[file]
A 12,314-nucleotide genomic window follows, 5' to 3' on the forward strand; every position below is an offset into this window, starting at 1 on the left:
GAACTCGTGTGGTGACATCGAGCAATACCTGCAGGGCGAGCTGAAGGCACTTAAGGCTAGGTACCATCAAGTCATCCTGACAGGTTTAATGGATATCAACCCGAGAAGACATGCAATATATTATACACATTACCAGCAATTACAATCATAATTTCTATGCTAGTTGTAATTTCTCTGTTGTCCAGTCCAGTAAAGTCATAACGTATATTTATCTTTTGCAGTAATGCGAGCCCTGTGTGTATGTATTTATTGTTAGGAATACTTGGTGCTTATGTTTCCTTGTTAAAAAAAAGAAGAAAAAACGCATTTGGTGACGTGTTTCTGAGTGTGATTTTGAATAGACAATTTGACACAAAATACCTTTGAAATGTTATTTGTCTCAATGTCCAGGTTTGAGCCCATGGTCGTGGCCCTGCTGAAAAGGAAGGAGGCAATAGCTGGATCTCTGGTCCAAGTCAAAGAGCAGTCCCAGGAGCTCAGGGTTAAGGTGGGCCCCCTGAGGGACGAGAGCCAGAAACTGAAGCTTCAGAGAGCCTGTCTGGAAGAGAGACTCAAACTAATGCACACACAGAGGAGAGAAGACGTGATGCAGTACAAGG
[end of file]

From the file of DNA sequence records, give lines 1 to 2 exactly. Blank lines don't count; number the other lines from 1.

A 12,314-nucleotide genomic window follows, 5' to 3' on the forward strand; every position below is an offset into this window, starting at 1 on the left:
GAACTCGTGTGGTGACATCGAGCAATACCTGCAGGGCGAGCTGAAGGCACTTAAGGCTAGGTACCATCAAGTCATCCTGACAGGTTTAATGGATATCAACCCGAGAAGACATGCAATATATTATACACATTACCAGCAATTACAATCATAATTTCTATGCTAGTTGTAATTTCTCTGTTGTCCAGTCCAGTAAAGTCATAACGTATATTTATCTTTTGCAGTAATGCGAGCCCTGTGTGTATGTATTTATTGTTAGGAATACTTGGTGCTTATGTTTCCTTGTTAAAAAAAAGAAGAAAAAACGCATTTGGTGACGTGTTTCTGAGTGTGATTTTGAATAGACAATTTGACACAAAATACCTTTGAAATGTTATTTGTCTCAATGTCCAGGTTTGAGCCCATGGTCGTGGCCCTGCTGAAAAGGAAGGAGGCAATAGCTGGATCTCTGGTCCAAGTCAAAGAGCAGTCCCAGGAGCTCAGGGTTAAGGTGGGCCCCCTGAGGGACGAGAGCCAGAAACTGAAGCTTCAGAGAGCCTGTCTGGAAGAGAGACTCAAACTAATGCACACACAGAGGAGAGAAGACGTGATGCAGTACAAGG